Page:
Short Stories, Writing

Make-belief

childhood

By the time I had moved into Normanton Park, my father had already left the army and the estate was no longer an exclusive abode for military officers. He used to be a captain in a combat engineer battalion, and I didn’t know what these type of soldiers did as he never talked his army life.

I imagined combat engineers as warriors who fought with screwdrivers and spanners and wore those yellow hardhats.

The only remnants of his military life were a wooden replica of a bolt-action Enfield rifle and a ceremonial sword, both of which were hung on the largest wall in the living room. The sword was heavy and the rust made it difficult to unsheathe so I wasn’t very keen on playing with it. I stuck to playing with my plastic katanas instead.

The rifle, on the other hand, was something I was fascinated with. I occasionally fiddled with the bolt, imagining that I was loading a bullet and squeezing the trigger that didn’t budge. Eager to role-play as a soldier after watching a World War II film, I once lifted the gun off the hooks on the wall so that I could drag it back to my room. It was so heavy that I lost control of the object, sending it crashing into the porcelain vase on the pedestal next to it. My father got angry. Very angry.

When he was mad at me, the world around me would shake. He had a very, very loud voice, the kind I imagined could shatter glass windows and awaken a person who’s been in a coma for the past twenty years. Even the discipline master in school, who loved shouting at the naughty kids in school, sounded like a meek mouse compared to my father.

He bought me a toy rifle a few days later. I suppose it was his way of telling me never to touch the replica again.

Though my father was no longer in the army, the way he approached things in life was still very military-esque. He would scold me for spilling any of my food on the table, even if it was just a small drop of sauce. I had to be in bed by 10 pm. Not a minute later. If we had to leave home at 6 pm for dinner, I was expected to have my shoes on by 5.58 pm and waiting by the front door.

Strangely enough, my father left the corporal punishment to my mother. I thought maybe he decided this was the best way to go about things because he might end up killing me if he had to get involved. It wasn’t necessarily a good thing, because my mother was pretty vicious with the cane.

My parents didn’t fight often. But when they did, things tend to get destroyed. My father never once hit my mother, but he did hit a lot of other things.

He once pounded his fist on the table so hard that one of the legs cracked. He once threw a paperweight so forcefully at the wardrobe that he obliterated a section of the door. Our maid spent half the day removing all the wooden shards from our clothes.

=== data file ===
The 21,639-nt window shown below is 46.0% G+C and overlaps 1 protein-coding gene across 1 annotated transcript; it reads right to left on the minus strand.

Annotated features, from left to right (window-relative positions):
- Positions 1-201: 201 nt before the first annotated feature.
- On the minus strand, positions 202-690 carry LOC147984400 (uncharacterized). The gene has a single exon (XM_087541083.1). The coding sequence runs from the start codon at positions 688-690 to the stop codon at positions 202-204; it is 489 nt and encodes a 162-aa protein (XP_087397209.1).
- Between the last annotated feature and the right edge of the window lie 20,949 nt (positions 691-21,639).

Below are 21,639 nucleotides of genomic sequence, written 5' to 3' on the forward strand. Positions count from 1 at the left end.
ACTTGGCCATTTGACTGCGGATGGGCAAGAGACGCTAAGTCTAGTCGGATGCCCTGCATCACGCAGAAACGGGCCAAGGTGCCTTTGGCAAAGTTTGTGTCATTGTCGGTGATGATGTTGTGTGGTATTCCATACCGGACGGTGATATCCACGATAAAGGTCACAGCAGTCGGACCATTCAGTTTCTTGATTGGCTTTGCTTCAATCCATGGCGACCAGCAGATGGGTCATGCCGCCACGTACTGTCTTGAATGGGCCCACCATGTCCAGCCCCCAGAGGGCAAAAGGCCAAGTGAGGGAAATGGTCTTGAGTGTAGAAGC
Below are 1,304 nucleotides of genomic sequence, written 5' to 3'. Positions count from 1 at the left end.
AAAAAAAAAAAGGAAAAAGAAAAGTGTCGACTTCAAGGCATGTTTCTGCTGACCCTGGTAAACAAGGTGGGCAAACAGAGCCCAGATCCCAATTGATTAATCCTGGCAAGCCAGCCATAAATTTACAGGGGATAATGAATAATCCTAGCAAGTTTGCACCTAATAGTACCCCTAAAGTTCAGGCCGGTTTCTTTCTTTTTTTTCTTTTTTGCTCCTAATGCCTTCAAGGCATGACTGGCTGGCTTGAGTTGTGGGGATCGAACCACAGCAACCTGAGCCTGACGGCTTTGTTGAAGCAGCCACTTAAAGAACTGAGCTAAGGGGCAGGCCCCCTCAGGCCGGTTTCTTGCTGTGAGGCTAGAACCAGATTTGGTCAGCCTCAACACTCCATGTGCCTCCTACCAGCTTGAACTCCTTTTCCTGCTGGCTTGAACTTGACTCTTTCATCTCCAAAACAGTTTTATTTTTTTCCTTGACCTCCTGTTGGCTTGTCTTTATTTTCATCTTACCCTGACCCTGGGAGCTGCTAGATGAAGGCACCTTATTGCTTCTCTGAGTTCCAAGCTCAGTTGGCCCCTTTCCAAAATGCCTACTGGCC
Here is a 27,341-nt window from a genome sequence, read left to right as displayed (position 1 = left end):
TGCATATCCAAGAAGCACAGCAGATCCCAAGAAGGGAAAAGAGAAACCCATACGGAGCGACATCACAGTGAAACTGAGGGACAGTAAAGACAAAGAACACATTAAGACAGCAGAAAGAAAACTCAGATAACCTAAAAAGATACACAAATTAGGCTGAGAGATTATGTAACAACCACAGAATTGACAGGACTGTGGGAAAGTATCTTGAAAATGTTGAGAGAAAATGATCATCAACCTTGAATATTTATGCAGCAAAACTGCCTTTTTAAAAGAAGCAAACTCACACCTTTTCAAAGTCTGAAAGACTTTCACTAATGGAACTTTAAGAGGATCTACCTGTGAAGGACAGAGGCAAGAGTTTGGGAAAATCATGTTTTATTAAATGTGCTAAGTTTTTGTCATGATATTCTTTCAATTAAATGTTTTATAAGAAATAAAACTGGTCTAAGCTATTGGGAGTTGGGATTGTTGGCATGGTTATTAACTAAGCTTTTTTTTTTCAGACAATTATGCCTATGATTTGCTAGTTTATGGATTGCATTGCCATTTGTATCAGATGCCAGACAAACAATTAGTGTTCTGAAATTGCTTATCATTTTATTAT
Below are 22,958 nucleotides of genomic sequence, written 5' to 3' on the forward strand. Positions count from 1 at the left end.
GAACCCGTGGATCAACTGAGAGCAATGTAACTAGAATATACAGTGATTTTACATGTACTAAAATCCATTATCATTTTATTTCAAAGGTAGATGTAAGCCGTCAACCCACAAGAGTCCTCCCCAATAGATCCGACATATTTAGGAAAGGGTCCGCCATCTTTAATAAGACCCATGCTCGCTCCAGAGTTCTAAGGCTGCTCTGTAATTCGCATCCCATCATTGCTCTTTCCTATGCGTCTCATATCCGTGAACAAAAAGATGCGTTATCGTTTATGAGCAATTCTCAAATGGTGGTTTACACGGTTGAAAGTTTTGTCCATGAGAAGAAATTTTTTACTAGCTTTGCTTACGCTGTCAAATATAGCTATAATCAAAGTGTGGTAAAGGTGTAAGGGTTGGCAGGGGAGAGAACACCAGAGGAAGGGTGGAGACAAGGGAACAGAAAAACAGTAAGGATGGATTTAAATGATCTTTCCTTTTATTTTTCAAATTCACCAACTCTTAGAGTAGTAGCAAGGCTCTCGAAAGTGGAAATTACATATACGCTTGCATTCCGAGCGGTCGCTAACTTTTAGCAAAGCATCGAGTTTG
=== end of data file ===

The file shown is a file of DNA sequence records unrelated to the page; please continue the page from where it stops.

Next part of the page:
My father was a man of few words. He didn’t like answering questions either. One of my favourite dinner dishes at home was pork slices braised in a dark soy sauce and sesame oil and topped with shredded ginger. One evening, I asked my father what exactly it was we were always eating.

“What is this?” I said, pointing to a piece of meat between my chopsticks.

“That’s meat.”

“What is meat?”

“Meat is meat lah!”

I didn’t dare question any further. For a good six months I kept thinking that pork was simply called meat. It was only when my Aunt Margaret intervened that I realised I was duped.

“Hey, what are eating?” she said during one of the family gatherings.

“I’m eating meat, auntie.”

“Yes I can see that, but what kind of meat?”

“Meat.”

“Yes, but is it chicken, pork or beef?”

“It’s just meat. Don’t ask silly questions. My father would’ve scolded you!”

My father taught me how to swim when I was seven. Many of the other kids in the estate took lessons at the swimming complex in the estate but my father said such things were just a waste of money.

“I’ll teach you how to swim in half the time and at zero the cost,” he proudly declared before ordering me to change into my trunks.

Before I learned how to swim, I spent nearly every weekend waddling in the shallow pool. I loved splashing around and re-enacting scenes from martial arts films where the characters would be using their inner powers against one another. I loved the feeling of hitting the water surface whenever I pretended to be hit by a bullet.

That slight pain when I fell flat on my back was invigorating. It made my make-believe scenario seemed a little more real.